Airing imperium: A historiography of radio governance in South Asia

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Decolonizing Open Science: Southern Interventions

A collaborative paper published in association with eminent scholars in the field, in the ICA flagship Journal of Communication:

Abstract: Hegemonic Open Science, emergent from the circuits of knowledge production in the Global North and serving the economic interests of platform capitalism, systematically erase the voices of the subaltern margins from the Global South and the Southern margins inhabiting the North. Framed within an overarching emancipatory narrative of creating access for and empowering the margins through data exchanged on the global free market, hegemonic Open Science processes co-opt and erase Southern epistemologies, working to create and reproduce new enclosures of extraction that serve data colonialism-capitalism. In this essay, drawing on our ongoing negotiations of community-led culture-centered advocacy and activist strategies that resist the racist, gendered, and classed structures of neocolonial knowledge production in the metropole in the North, we attend to Southern practices of Openness that radically disrupt the whiteness of hegemonic Open Science. These decolonizing practices foreground data sovereignty, community ownership, and public ownership of knowledge resources as the bases of resistance to the colonial-capitalist interests of hegemonic Open Science.

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Challenge Grant by the Association for Progressive Communications

I will be working on the project, ‘Hated Speech and the Costs of Freedom in India’, wherein I will be theoretically and ethnographically mobilising the concept of ‘Hated Speech’. This project is funded by the “Challenging hate narratives and violations of freedom of religion and expression online in Asia” Grant of the Association for Progressive Communications (APC). This will culminate in a report, besides academic writing.

BOOK CHAPTER OUT! — COVID-19 and Non-Personal Data in the Indian Context: On the Normative Ideal of Public Interest

The southwestern Indian state of Kerala has been in the news for flattening the curve in the face of the COVID-19 pandemic, raising the bar for public health interventions through proactive and informed policy stances. However, another storm was brewing for a few weeks in April and early May that had implications for the larger public health crisis. Opposition leader Ramesh Chennithala questioned the state government upon entering into a contract with a private firm, Sprinklr, which would be granted full access to citizens’ health data. This led to petitions being filed in the Kerala High Court, and the judge ordering that the data of COVID-19 patients with Sprinklr be anonymised. Several days before the original post from which this chapter is drawn was written, the Kerala government told the High Court that the data had been transferred to a State-owned cloud space. While this incident, in the midst of a global pandemic, speaks to ongoing discussions on the data privacy and healthcare cybersecurity, it also highlights what is emerging as an important domain in data governance: Non-Personal Data.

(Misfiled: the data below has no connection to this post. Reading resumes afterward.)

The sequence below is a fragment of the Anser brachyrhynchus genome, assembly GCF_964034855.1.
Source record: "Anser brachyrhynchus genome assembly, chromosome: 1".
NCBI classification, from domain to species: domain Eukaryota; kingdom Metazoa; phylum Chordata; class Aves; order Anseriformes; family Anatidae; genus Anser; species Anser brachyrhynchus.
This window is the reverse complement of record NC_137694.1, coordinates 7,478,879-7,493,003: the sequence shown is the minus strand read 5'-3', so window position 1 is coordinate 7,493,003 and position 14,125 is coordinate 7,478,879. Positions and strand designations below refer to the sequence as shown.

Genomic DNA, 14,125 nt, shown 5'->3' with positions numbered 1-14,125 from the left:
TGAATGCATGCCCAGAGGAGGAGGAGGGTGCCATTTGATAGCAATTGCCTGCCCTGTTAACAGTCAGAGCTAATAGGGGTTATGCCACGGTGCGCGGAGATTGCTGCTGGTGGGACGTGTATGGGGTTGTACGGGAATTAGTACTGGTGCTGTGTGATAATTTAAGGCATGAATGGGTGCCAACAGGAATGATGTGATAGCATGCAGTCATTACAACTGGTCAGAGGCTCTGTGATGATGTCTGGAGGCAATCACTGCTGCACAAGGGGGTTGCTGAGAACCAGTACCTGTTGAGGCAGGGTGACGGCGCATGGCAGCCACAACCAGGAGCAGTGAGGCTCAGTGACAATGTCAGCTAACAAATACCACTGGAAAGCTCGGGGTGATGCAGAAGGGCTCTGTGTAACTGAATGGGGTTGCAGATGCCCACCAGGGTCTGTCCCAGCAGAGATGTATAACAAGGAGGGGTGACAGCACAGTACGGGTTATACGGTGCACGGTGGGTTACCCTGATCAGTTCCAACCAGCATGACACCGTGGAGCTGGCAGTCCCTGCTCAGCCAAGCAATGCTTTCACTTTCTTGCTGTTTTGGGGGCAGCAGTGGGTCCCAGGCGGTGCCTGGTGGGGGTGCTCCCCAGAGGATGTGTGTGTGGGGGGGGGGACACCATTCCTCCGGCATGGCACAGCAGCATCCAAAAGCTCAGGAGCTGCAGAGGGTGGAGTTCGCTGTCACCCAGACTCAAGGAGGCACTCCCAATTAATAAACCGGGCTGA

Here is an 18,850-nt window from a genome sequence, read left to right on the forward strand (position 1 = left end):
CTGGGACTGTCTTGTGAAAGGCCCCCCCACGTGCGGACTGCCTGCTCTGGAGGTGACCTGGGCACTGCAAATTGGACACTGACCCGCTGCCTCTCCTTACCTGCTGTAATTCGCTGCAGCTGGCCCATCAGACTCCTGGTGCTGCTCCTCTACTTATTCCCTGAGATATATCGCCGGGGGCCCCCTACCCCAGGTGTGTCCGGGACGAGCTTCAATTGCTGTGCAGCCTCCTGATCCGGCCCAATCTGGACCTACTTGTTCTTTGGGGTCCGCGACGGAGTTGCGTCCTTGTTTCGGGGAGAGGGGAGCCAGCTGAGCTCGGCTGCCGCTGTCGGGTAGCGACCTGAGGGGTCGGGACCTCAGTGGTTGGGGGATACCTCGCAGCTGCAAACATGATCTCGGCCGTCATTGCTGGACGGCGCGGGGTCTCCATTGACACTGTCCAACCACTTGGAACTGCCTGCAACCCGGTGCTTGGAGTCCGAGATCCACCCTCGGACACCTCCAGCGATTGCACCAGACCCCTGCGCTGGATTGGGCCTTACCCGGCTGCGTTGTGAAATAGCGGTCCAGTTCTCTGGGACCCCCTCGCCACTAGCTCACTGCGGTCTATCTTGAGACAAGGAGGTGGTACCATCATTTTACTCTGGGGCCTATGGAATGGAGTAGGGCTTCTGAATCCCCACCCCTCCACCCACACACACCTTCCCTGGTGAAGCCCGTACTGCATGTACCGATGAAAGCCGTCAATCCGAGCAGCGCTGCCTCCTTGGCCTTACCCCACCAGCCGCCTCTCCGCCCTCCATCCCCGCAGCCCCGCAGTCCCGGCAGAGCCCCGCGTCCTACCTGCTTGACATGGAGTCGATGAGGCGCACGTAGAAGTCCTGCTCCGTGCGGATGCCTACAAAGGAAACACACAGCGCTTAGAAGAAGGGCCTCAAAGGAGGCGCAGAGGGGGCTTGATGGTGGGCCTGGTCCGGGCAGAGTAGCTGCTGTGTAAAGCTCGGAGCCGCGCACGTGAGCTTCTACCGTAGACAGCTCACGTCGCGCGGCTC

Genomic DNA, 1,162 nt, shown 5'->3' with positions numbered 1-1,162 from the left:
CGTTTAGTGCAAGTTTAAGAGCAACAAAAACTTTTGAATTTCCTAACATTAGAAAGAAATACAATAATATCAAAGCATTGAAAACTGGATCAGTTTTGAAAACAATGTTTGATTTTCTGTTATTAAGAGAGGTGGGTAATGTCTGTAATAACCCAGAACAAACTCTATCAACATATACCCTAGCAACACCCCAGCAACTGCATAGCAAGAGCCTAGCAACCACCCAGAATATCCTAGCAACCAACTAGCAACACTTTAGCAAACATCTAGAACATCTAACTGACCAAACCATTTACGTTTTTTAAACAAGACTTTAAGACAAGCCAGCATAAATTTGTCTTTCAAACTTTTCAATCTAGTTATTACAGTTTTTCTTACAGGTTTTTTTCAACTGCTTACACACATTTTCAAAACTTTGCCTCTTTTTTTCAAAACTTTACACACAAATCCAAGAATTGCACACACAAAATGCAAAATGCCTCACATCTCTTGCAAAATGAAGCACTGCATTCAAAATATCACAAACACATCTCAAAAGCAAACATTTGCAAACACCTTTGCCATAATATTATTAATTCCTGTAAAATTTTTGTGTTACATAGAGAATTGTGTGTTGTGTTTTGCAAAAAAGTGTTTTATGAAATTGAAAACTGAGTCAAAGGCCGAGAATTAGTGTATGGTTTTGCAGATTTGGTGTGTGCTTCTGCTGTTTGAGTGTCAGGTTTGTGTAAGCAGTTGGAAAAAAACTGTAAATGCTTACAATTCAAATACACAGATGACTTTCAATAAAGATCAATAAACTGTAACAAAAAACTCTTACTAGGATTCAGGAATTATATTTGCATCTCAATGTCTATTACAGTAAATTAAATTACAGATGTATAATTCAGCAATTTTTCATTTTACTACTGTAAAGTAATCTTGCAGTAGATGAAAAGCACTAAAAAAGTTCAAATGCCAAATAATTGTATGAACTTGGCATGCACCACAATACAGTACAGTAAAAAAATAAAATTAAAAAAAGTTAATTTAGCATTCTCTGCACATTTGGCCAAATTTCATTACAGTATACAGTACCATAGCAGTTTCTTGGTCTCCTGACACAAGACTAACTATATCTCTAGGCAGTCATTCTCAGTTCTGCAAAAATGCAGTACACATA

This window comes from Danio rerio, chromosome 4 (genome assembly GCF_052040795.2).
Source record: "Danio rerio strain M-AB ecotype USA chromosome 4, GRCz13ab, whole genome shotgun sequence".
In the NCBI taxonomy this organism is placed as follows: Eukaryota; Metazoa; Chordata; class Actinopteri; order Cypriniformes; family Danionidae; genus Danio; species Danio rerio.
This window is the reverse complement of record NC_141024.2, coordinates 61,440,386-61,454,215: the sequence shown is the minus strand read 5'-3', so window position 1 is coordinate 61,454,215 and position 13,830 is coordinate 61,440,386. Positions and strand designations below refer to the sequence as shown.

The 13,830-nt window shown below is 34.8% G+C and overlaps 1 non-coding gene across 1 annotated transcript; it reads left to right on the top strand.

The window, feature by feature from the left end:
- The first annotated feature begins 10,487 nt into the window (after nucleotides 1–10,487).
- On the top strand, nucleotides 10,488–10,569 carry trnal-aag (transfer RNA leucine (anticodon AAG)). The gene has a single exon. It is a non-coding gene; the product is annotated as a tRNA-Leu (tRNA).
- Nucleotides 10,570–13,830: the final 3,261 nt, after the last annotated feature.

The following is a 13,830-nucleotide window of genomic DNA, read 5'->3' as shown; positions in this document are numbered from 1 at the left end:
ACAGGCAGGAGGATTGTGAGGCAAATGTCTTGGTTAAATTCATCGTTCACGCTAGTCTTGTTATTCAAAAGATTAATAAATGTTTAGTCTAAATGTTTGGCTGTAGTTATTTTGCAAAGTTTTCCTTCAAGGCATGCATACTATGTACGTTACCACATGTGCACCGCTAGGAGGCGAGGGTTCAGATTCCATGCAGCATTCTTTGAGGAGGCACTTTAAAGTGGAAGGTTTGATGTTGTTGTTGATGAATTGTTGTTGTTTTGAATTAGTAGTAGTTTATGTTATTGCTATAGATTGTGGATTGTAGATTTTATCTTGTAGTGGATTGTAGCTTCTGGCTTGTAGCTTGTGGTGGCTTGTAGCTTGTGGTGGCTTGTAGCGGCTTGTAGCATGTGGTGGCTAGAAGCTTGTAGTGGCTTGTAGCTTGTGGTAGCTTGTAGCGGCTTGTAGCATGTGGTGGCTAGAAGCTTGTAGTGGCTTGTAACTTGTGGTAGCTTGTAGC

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Governance of Non-Personal Data in India: Early Reflections from Digital Ethnography

Even as the world grapples with the COVID-19 pandemic and continues to put in place measures for human safety, one thing that has been pronounced during this time is the public health reliance on Data. From contact tracing apps to the building of databases, the pandemic has revealed the very current turn to Datafication that is beginning to occur in a big way, across countries. India is no exception. Over the last half a decade, we have seen numerous policy shifts that prove that this is a new reality that we must contend with, and study better. This short reflection presents an analysis of the discourse and key analytical aspects of Data Governance in India.

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COVID-19 and Non-Personal Data in the Indian context: On the Normative Ideal of Public Interest

Even as activists and ethical technologists have been writing about and working on Personal Data and Privacy, the newer arena of Non-Personal Data (NPD) is very under-explored. What is the role of NPD in the face of a global pandemic like COVID-19? How do we deal with the possible economic exploitation of NPD, without any ethical bindings? This post looks at recent developments in dealing with Non-Personal Data in India, and the possible opportunities it provides in light of COVID-19. It argues for embedding public interest in working with NPD in India, a very urgent mission for activists and ethical technologists.

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